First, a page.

WORKING with huge acclaim in the shadowier textures of electronic music now for longer than we care to recall, Kevin Richard Martin – aka The Bug, King Midas Sound, Techno Animal – has composed a new score for Andrei Tarkovsky’s incredible 1972 sci-fi Solaris, which work will be released on Phantom Limb on June 25th.
Based these days in Belgium, Kevin was invited by the Vooruit Arts Centre in Ghent to compose a new score for a film of his choice last May; Solaris was, he says, a “natural choice”.
The resulting score, entitled Return To Solaris, mirrors the film’s intensity and psychological devastation. If you haven’t seen it, you so should – masterpiece is the watchword; in sketch, a psychologist is sent to a space station orbiting a distant planet in order to discover what has caused the crew to go insane; but it investigates love, horror, sorrow, nostalgia, memory and dystopia on its way. Go watch. The original, of course. It’s one of those films that really transcends; pretty much does what 2001: A Space Odyssey is supposed to do.
Intense, compelling, bleak, dystopian; the rescoring of course working in atonality, weight, alienation, dissonance, distance, huge spatial arrangement; all in line with that which drew Solaris out of the hat as his immediate choice.
The original score came courtesy pioneering Soviet electronic composer Eduard Artemyev and is incredible in its own right, and also $$$ for any pressing on Discogs; “it was with a certain amount of trepidation I stepped into such large footprints,” says Kevin.
Tarkovsky’s Solaris won the Grand Prix Spécial du Jury at the 1972 Cannes Film Festival and was screened for an incredible 15 years uninterrupted in the Soviet Union. It invariably places highly in greatest movies of all time lists. Steven Soderburgh directed a Hollywood remake in 2002, starring George Clooney.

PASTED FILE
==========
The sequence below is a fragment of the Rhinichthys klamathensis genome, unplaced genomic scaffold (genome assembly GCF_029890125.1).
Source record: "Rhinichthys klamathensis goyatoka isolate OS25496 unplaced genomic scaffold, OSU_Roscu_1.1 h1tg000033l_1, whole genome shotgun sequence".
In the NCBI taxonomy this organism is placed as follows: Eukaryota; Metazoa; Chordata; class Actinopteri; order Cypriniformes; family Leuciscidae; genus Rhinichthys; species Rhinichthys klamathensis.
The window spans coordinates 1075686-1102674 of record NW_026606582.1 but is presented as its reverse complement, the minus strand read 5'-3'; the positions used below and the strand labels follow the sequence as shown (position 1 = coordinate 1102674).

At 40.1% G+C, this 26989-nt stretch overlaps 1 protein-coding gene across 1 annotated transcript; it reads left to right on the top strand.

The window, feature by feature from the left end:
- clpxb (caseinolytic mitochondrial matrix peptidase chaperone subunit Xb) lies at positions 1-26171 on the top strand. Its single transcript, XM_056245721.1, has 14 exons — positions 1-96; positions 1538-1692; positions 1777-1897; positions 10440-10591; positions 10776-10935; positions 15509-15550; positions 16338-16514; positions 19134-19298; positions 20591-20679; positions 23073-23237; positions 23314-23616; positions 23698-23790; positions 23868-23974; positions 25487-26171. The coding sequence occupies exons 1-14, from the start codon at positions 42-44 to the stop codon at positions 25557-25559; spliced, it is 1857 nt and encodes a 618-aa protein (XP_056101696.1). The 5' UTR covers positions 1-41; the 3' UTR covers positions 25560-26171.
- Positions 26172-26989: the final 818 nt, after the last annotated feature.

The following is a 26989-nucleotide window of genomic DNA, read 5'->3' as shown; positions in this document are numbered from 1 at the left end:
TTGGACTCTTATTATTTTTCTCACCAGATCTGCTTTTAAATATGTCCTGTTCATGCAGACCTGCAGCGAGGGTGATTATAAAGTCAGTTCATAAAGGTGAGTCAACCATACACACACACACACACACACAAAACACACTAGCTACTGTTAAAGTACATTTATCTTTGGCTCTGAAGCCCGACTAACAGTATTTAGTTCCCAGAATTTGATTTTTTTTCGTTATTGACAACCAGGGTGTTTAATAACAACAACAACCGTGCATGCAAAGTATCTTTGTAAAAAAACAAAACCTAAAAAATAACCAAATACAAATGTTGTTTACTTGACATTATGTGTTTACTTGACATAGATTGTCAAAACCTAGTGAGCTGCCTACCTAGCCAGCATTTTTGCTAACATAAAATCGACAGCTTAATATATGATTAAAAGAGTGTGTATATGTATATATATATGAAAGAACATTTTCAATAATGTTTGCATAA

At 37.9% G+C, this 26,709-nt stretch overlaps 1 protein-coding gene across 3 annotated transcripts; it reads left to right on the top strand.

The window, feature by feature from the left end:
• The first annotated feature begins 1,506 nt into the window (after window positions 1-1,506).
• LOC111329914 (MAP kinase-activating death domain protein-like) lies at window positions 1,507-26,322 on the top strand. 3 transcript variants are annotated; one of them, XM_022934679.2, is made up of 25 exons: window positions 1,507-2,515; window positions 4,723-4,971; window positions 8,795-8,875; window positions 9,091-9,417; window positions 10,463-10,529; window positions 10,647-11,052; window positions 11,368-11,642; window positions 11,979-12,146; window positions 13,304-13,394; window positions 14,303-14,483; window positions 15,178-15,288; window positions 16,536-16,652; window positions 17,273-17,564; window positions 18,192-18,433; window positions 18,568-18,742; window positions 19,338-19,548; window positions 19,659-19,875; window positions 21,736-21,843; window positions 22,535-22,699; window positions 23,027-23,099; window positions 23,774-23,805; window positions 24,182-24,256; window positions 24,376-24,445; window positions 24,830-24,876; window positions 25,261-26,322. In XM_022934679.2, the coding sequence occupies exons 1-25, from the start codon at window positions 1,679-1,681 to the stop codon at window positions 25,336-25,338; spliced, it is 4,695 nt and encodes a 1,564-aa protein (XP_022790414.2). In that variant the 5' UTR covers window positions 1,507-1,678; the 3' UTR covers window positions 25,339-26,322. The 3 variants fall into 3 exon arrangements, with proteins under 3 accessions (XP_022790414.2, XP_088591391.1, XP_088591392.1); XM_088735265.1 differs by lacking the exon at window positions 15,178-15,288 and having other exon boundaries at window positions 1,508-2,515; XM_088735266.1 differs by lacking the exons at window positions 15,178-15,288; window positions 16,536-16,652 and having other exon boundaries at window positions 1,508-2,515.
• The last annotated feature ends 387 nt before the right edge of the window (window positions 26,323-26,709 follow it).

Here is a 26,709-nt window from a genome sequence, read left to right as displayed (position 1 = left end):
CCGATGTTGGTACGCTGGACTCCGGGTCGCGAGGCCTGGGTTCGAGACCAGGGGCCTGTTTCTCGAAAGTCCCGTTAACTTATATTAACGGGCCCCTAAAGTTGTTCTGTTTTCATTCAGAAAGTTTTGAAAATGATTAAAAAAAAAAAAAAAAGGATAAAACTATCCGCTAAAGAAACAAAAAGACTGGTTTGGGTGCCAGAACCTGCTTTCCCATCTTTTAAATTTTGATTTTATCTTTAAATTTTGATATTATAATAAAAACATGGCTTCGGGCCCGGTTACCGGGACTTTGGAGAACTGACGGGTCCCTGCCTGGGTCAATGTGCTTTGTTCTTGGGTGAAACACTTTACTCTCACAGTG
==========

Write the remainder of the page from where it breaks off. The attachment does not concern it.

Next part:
Drawn to its “narrative struggle between organic, pastoral memories of a lost past, and the harsh, dystopian realities of a futuristic hell,” Kevin mined his collection for suitable equipment, favouring antiquated, hands-on hardware over computer-based production. He acquired an original Pulsar 23 drum machine, created by cult Russian synth-builders SOMA Laboratory; much of his new score is centred around its spectral sounds.
The project represents a whole clutch of firsts for Kevin: his first commissioned soundtrack; his first composition to picture; his first work in his new Belgian home after moving from Berlin; his first live performance to a film screening.
On completion, he performed Return to Solaris to picture over sold out two nights in October 2020, in the beautiful Voorhuit concert theatre in Gent, Belgium.
On completion, he performed Return To Solaris with the film in the Vooruit theatre over two sold-out, socially distanced nights last autumn. It was also his first public performance of the Covid era. The primarily arthouse and cineaste crowd, included many unaware of his existing profile, “which made the rapturous reception and incredible feedback to the performance all the more memorable,” he writes.
“Opening Credits (Theme For Kris)” (Kris Kelvin, the hero/protagonist of the film)- c’mon, where else is a score to start, chaps? – begins with a shimmering, alien tone, a muezzin call in the metallic register, ringing with an eerie hollowness and reminiscent of the telephone wire recordings of Alan Lamb; drone, but as about as far from the warmly amniotic as its possible to get. There is melody, long and deeply buried in the raw sound state. The frequencies are wide, spectral and full-bore unsettling.